These are a few things to help Americans understand what’s happening in France (and even some suggestive gesturing as to why you should care).
- It has some of the best healthcare system in the world. This is arguable, but only in the edge cases. Access to healthcare, and the practical matters of getting help are so far and above what America offers anyone but the ultrarich that it’s hardly worth knitpicking. France has one of the longest life expediencies in the world, and is second only to Japan in life expectancy at age 65 according to the OECD. That number is important, since people who do dumb things when they’re young and get themselves killed shouldn’t be held against the record of a healthcare system.
- This great care is threatened by a shortage of doctors in the countryside and smaller cities, and by nurses and other staff in the hospitals. Nurses are underpaid and overworked, and so they are leaving and not being replaced.
- Not everyone is on strike, even during a general strike. In some ways, it’s not that big of a strike. Doctors, police, people working in the legal system, and others considered vital to the maintenance of society take an oath not to strike. Also while everyone can join a general strike, they don’t have to be paid by their employers, and striking can be difficult and expensive especially for employees of private businesses. It isn’t so much how many people strike in a general strike, it’s who strikes, and how that affects the country. The backbone of the French unions is public workers, and so mostly it’s public services affected. Right now it’s almost impossible to get around easily. The trains aren’t running, city transit isn’t running. Some schools are affected now, but tomorrow many more will not be in session.
- French vacations are serious business. Everyone (other than freelancers) get a month off a year, minimum. Not even Macron will touch French vacation. “That’s a good way to get 90%+ strike,” my French partner, and sometimes translator, told me.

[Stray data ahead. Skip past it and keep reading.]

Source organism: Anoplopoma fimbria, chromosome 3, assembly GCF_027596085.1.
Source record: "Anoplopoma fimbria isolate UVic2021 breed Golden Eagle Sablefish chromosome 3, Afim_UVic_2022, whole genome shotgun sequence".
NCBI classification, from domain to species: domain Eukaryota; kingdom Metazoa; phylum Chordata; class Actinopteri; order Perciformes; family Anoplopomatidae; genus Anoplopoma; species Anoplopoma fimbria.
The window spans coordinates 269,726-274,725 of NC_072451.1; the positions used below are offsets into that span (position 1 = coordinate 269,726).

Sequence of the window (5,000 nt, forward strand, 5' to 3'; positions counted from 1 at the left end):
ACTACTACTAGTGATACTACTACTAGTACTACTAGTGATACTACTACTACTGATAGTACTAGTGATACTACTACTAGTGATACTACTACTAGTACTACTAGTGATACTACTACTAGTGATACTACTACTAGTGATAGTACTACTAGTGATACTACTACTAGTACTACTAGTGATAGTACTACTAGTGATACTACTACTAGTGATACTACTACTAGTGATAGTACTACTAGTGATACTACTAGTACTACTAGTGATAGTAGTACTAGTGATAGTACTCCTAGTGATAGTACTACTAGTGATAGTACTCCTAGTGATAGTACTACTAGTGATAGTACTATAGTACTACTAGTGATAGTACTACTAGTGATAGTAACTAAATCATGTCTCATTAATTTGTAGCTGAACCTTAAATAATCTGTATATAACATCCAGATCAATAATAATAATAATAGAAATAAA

- Maternal leave is 16 weeks. (Sixteen weeks!)(Paid!)
- And then, of course, there’s retirement benefits, which are at the center of this current French political crisis. They are complicated but in short:
They are computed on the best 25 years of your career, which generally means that if you have some rough patches you don’t lose too much because of it. Retirement age is 62, and you get 50% of what you made for those best 25 years. Some fields, like firefighters, have earlier retirement ages, to make up for it, they pay in more money along the way.
For state employees, retirement is calculated at 75% pay for the last six months of their career.
Macron wants to change this system, to something “points-based” — or more directly based on what you made over your life. The specifics are not public yet — some kind of draft is supposed to come out tomorrow, but even with what people have seen, it will be far less money to live on, especially for the most vulnerable. Even the police, despite reassurance that they won’t lose any money, are getting nervous, and rumors are some will be in the next protest.
- France doesn’t share America’s let the poor die in the streets approach to the old and infirm, a stance considered to be economic stimulus and a success condition to many banking-minded economists and policy makers. At least, for now.
Tomorrow is another protest, and France will continue to contemplate what kind of France it wants to be.
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